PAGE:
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People who pay taxes deserve to see that these have a sound basis. Taxes that have transparent links with the goods, services or activity they are levied for, and are applied fairly, can be tolerated. The prescription charge in England − a tax in all but name − fails these basic criteria.

To infrequent users of prescription medicines, the charge (currently £7.20) may seem reasonable. They and others may also believe that the payment relates directly to the true cost of their medicine and is specifically for funding the NHS. Therefore, they might be surprised that neither of these is true, and that the charge is treated as a way of raising general tax revenue. The prescription charge also has other, indefensible, features.

First, there are the devolutionary moves to abolish the charge in three of four UK countries. The result is that within a so-called ‘national’ health service, England alone will have a prescription charge from April 2011. This fact destroys a key argument advanced for the charge: that it helps patients to appreciate that medicines cost money and so not to abuse prescription services. Why only people in England need such a reminder is far from clear.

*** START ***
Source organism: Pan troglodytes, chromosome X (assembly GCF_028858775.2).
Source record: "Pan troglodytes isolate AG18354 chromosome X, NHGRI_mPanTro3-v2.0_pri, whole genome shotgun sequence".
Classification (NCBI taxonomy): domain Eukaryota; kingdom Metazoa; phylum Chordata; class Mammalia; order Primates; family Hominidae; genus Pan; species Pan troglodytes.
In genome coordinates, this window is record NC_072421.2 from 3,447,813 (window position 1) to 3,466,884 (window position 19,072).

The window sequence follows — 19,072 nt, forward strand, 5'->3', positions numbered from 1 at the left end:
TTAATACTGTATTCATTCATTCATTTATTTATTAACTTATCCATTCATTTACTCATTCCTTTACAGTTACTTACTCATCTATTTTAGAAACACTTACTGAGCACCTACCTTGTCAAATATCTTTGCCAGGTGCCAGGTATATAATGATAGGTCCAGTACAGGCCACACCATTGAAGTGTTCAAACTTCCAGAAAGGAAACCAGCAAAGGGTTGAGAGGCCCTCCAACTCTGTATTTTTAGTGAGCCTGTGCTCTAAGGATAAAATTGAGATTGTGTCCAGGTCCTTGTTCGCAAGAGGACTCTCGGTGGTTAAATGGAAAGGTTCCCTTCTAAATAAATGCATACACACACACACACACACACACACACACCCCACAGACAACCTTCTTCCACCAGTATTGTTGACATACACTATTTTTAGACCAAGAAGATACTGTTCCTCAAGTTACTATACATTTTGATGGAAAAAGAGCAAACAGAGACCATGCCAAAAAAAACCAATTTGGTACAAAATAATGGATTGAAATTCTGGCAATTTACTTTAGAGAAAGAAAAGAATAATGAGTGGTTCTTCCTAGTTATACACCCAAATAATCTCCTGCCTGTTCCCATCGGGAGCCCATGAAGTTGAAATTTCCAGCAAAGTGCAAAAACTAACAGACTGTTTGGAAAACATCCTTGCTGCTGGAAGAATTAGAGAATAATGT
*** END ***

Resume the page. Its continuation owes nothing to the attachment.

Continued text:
Supporters of the charge may argue that many people are exempt from payment. But, the categorisation of medical and other exemptions is so illogical that it is not surprising NHS Prescription Services is compiling an online quiz for professionals to test their knowledge about ‘charge status’.

One concern voiced about the possibility of free prescriptions for all in England is that it might encourage patients to demand medicines of dubious value. The counter-argument is that if there is such a weak case for using products, they should not be available for prescription in the NHS. Charging only some people for these prescriptions is a poor substitute.

The prescription charge in England is a poorly conceived, manifestly unfair tax that shames the NHS and Department of Health. It needs to go.

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